About 200 community members attended the Feb. 13 Mercer Island City Council meeting, many wearing red stickers encouraging the city to “reset” its negotiations with Sound Transit and the Washington State Department of Transportation regarding access to Interstate 90.
They cheered as the council announced that it would take legal action against the agencies, citing concerns with mobility, safety and “breach of contract,” as Mercer Island representatives feel that longstanding regional agreements guaranteeing access to I-90 are not being honored, and negotiations up to this point have not been productive.
Under the agreements, WSDOT and Sound Transit said they would take steps to preserve and mitigate any impacts to mobility to Mercer Islander residents prior to the closure of the I-90 center roadway. The city believes that “time has run out,” as the roadway closes in June.
The council voted unanimously to sue Sound Transit and WSDOT, seeking to temporarily halt the closure of the I-90 center roadway until Mercer Island’s concerns are addressed. It also passed two six-month moratoriums related to the permitting and development of projects in the Mercer Island I-90 right of way, developments that would affect the level of service at Mercer Island intersections.
“After two years of negotiation, we still have not reached a satisfactory agreement with Sound Transit and WSDOT that would avoid the diversion of heavy commuter traffic to local neighborhood streets and school zones. No community would accept that. With the June closure approaching, we had no other choice but to exercise our available legal options,” Mayor Bruce Bassett said in a statement.
The Environmental Impact Statement used to evaluate the impacts of the East Link light rail project assumed that Mercer Island single occupant vehicle (SOV) and high occupancy vehicle (HOV) traffic would continue to have full access to westbound I-90 via the Island Crest Way on-ramp, “a crucial element of safe and efficient traffic flow,” according to a Feb. 13 city press release. The privilege to drive solo in the transit lanes was granted to Mercer Island traffic, not just Island residents, in a 1976 agreement.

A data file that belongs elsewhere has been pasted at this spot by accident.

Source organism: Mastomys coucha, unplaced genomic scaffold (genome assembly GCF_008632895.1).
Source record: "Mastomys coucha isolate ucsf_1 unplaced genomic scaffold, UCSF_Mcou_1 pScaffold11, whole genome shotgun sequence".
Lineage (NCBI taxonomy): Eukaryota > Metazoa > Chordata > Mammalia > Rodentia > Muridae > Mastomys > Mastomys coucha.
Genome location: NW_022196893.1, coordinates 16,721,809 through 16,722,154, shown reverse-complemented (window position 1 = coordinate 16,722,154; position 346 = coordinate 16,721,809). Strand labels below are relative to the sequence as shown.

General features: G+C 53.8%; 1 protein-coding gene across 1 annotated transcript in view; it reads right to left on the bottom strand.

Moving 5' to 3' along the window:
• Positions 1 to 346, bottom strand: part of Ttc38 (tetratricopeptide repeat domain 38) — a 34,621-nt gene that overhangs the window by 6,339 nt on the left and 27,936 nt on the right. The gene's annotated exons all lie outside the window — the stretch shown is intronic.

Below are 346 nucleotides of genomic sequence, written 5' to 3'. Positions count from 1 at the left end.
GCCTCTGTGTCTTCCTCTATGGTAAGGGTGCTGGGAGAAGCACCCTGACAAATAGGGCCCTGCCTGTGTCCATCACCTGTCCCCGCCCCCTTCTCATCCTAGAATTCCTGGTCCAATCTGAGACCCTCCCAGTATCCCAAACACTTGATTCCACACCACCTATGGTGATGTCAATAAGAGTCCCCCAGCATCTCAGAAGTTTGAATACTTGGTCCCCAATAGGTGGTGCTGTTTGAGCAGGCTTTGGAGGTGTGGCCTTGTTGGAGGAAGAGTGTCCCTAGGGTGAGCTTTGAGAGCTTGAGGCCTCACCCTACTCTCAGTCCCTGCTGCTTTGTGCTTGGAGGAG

On Feb. 1, WSDOT notified the city that it intends to close the Island Crest Way ramp to SOV traffic, citing guidance it received from the Federal Highway Administration in August 2016 that that would be illegal.
Before the Feb. 13 meeting, city representatives met with Gov. Jay Inslee at the request of Congressman Adam Smith. State representatives Lisa Wellman, Tana Senn and Judy Clibborn, all Islanders, also attended.
“The meeting offered the prospect of a last‑minute solution, but the city’s legal team believes time has run out,” according to the release.
The city did not name the FHWA as a party in its legal action. In a statement, Sound Transit CEO Peter Rogoff said that “neither [WSDOT] nor Sound Transit are empowered to reverse the Federal Highway Administration’s decisions regarding access by single-occupant Mercer Island traffic to the new HOV lanes across Lake Washington.”
“Legal agreements dating back to before the I-90 floating bridge was even built dedicated the center lanes for public transit,” Rogoff stated. “More than eight years ago regional voters approved the funding to build the East Link light rail project on those lanes. It is highly regrettable that the city of Mercer Island is now attempting to delay the project in mid-construction … Delays to the East Link project pose significant risks of increased costs to regional taxpayers and significant delays to opening the project in 2023.”